Making False Statements Often More Serious Than The Underlying Charge
Talking to a federal law enforcement officer can be hazardous to your freedom. Many people go to prison not for the offense they were initially accused of, but for making false statements to investigators.
Take the case of Martha Stewart. Ms. Stewart went to prison not for insider trading but for lying to a federal law enforcement officer. Had she asserted her right to remain silent, the federal government may not have enough evidence to convict her of anything.
You have the right to remain silent and seek legal counsel if you are an accused of a crime. Your best chance of protecting your freedom and your reputation is to say nothing until you speak to a lawyer.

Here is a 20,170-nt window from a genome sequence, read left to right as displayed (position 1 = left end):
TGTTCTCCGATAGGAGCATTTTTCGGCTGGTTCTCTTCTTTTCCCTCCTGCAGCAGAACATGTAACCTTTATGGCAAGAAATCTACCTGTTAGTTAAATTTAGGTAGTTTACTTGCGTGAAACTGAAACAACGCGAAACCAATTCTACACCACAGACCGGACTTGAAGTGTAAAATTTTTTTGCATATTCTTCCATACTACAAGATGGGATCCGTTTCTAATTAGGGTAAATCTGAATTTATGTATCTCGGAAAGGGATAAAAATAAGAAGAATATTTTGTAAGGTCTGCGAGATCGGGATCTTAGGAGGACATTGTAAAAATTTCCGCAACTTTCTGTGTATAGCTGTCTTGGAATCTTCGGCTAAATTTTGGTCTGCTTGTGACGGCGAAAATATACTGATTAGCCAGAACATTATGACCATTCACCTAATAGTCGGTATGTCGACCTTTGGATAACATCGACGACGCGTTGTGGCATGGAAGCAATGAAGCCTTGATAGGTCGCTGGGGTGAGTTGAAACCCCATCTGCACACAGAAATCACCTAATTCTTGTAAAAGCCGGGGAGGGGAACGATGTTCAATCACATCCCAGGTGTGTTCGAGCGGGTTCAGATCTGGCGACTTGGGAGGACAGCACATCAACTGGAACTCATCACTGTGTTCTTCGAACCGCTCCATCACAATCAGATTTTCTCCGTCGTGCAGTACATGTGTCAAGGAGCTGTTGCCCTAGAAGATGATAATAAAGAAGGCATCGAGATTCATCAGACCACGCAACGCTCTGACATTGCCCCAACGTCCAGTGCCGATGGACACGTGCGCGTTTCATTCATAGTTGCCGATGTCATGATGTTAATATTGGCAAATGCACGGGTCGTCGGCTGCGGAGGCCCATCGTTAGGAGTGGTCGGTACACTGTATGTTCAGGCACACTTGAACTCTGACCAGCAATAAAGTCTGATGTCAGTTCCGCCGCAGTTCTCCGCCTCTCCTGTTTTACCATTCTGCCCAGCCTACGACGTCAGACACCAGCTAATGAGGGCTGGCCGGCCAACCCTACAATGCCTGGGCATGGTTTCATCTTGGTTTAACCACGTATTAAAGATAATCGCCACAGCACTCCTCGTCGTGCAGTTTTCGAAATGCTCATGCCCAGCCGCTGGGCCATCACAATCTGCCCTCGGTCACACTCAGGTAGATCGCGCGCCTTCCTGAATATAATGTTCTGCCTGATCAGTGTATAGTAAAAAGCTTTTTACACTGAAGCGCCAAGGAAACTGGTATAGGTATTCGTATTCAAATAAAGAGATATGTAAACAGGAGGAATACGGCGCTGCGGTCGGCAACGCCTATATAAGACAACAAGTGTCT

With more than 40 years of criminal defense experience, Minneapolis defense attorney Joe Friedberg can help you navigate the criminal justice system while protecting your right against self-incrimination. He defends people accused of white collar and federal crimes throughout Minnesota, Iowa, North Dakota or South Dakota
Say Nothing — And Contact A Lawyer
Section 1001 of Title 18 of the United States Code makes it illegal to:
- Make false statements to federal law enforcement officers
- To conceal an illegal activity when questioned by law enforcement
- To present documents containing falsehoods to federal officers
For federal prosecutors, charging you with a crime for making false statements is often the easiest way to obtain a conviction. It’s far more difficult to prove you knowingly committed a crime.